But for a long time, I wanted to run a longer distance race. It was important for me to see how I could push myself, to set my mind to something and follow-through, to develop trust and faith in my abilities. However, I used a marathon as motivation several times over in my journey to health, but every time, I fell short due to lack of motivation, injury, and/or fear. But those things aside, I just wasn’t in the mental space to do it in the past. I couldn’t commit to anything and see it through when it got tough. I didn’t know how to stay present. Most importantly, in running and in my life, I was incapable of running the mile I was in.
This time around, I knew to take my goals in smaller increments. I signed-up for a half marathon for July 2013 after I felt mildly confident that I was at the right place in my training to realistically complete it. I didn’t have control over much in my life at that point. My husband was struggling mentally and with addiction and I had no clue how to fix it. The only thing I could do was try to focus on me. I trained as best I could, but the constant anxiety over Jeff’s mental well-being, his increasing descent into alcoholism, and the juggling I was trying to do between my professional life and keeping my family afloat left me ill-prepared.
I was still ready to assert my will over the race, even though I know I might not have been as ready as I could have been. In a serious turn of events, Jeff relapsed and threatened to hurt himself the night before the race. I was devastated and inconsolable. Needless to say, at that point I did not have the skills in my life to detach with love, to self-care, or to let go of his issues and focus on me, so I skipped the race. Looking back, I’d like to think this was my higher power, trying to take care of me, as I probably wasn’t ready for the race anyways after the crazy and overwhelming few months we had, but at the time, all I was capable of seeing was me, once again as a victim.
Two days after I was supposed to run that half marathon, I was running home from work, as I still do several times a week. I was running by Lake Michigan, and it was a very windy day on the water. I was oblivious, because obviously I had a lot on my mind at that time. Mid thought, I was hit by a giant wave over the sea wall, which was so powerful it knocked me over. I got up, soaking wet, and I decided in that moment, in mile 3 of what was to be my 6 mile run, that I was going for the full 13.1. I prided myself on that moment for months, my ability to leg through that run despite being completely unprepared for it. Looking back, that action was one of the major signifiers of my insanity. I ran 13 miles, in soaking wet shoes, with having had only a yogurt to eat (because I was also so anxiety ridden during those days that I could barely eat anything), dragging myself through the last 3 miles despite having my body scream at me to stop, just to prove I could. I was unwilling to admit that I was powerless and that my life had become unmanageable.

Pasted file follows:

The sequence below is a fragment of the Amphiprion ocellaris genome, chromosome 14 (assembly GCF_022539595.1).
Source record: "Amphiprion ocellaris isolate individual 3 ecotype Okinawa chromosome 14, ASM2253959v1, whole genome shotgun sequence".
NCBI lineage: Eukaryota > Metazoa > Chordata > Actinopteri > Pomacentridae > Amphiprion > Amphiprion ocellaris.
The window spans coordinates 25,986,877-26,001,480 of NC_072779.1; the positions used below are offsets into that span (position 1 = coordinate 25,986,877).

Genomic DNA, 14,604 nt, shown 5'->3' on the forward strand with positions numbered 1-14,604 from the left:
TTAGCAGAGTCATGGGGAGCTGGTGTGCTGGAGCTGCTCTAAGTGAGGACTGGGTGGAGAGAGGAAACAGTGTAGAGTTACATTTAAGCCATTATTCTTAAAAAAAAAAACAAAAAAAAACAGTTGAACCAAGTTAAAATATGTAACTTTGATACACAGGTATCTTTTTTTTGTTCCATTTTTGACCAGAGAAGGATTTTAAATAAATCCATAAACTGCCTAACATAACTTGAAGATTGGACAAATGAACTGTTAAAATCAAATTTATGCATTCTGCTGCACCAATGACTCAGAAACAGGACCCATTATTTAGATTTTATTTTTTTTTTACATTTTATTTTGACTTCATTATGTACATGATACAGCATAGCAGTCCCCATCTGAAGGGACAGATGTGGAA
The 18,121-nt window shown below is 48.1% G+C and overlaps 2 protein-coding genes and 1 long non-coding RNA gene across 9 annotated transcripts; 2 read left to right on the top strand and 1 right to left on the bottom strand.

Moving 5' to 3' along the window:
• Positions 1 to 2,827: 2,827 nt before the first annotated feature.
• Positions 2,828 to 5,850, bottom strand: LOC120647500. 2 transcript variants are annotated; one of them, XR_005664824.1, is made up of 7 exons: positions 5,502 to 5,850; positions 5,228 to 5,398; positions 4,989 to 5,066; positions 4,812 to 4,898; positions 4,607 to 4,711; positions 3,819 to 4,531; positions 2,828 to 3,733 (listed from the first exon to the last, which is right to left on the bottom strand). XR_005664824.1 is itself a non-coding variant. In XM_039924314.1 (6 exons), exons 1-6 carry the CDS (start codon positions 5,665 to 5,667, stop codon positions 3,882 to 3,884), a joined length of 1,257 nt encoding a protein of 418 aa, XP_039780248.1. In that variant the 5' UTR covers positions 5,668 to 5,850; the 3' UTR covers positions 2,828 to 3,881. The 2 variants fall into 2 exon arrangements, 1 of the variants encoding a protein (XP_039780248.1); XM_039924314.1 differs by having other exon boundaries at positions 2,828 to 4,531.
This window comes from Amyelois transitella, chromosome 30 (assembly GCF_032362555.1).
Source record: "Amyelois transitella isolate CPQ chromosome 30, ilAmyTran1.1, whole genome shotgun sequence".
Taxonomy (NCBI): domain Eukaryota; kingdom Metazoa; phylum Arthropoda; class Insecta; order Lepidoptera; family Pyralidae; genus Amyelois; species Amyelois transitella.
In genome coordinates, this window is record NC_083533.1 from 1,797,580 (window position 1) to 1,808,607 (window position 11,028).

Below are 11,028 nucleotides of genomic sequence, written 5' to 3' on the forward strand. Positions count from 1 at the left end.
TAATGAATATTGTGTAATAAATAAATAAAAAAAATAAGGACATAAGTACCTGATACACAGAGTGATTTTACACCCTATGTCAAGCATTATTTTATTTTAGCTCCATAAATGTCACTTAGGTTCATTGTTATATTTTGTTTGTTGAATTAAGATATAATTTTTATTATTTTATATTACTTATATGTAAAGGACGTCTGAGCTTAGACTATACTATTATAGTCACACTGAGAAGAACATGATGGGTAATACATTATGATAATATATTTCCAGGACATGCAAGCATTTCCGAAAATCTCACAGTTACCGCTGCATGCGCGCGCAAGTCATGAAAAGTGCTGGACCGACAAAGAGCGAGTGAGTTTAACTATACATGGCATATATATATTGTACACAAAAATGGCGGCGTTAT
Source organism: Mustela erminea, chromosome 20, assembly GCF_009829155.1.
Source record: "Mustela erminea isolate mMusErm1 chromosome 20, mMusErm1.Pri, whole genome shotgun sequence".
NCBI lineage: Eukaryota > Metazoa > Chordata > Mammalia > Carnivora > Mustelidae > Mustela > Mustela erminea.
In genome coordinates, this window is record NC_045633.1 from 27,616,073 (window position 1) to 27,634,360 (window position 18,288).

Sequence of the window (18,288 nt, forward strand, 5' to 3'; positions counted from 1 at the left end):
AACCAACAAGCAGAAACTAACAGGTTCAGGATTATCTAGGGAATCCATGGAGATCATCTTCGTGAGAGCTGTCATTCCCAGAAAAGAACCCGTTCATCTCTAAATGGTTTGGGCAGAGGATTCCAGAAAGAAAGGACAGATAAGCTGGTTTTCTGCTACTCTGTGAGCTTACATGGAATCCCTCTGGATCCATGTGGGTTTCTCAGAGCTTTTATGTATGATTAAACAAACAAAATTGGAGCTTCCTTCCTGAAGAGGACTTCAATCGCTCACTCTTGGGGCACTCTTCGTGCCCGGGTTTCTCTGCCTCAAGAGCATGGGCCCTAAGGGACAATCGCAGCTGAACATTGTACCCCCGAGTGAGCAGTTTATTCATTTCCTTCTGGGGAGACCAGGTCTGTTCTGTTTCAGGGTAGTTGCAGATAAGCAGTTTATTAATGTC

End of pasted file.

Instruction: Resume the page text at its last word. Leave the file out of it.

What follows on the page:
This is an actual photo I snapped, just after being knocked down:
I signed up for a half marathon in April in Chicago on one cold day in January. I ran on vacations. I ran before going to Disneyworld, twice. I ran on a cruise, around a track where 11 laps equaled one mile. I ran every day, in the Chicago winter, home from work 6 miles, in temperatures that sometimes dipped well below 0 with the wind-chill. I ran to and from recovery meetings and friend’s houses. I ran when I didn’t want run and I ran when all I could do was run.
The longer training runs continued to bring me spiritual awakening, upon spiritual awakening. I learned that I should be a goose: http://www.lifeimpaired.com/melissas-blog/holocene1. I learned to take it, one mile, one song, and one step at a time. I learned to accept myself for who I am, to always see the beauty, and to believe that I can and will. I learned to stay the course. Most importantly, I learned to let go and trust that there is more road.
Today, I ran that half marathon. I did so with little pomp and circumstance, or declarations about what I would, or could, or should do. I showed up, put my bib on, and just like every other day, I put one foot in front of the other, and I ran. Around mile three, the pace group I was running with reached a part of the race path that went underneath Lake Shore Drive through a tunnel. The tunnel was flooded, and many people were turning back in confusion, retracing the route to find a dry path. So early on in the race, to run through standing, smelly water seemed like it might be pace suicide. But my pacesetter went through, and not one to want to lose time, I followed. It was cold, and my feet were disgusting, but I came out of that tunnel smiling. Suddenly, it had all come full circle for me. It didn’t bother me that I would have to run the next ten miles in this manner, because I had already done this once, two years prior. A moment that I was such a victim in then became something that I am eternally grateful for now. My higher power gave me that moment to allow me truly appreciate this one. As I emerged from the tunnel, grinning like a complete idiot, I looked up and saw a goose. In an instant, I once again knew that whatever happened, I would be okay, just as long as I just kept going with the flow instead of resisting it.
It took me a lifetime to get to the starting line, but I completed it in 1 hour and 50 minutes (with an 8:22 minute pace).
“It's, not, how you start, it's how you finish, ”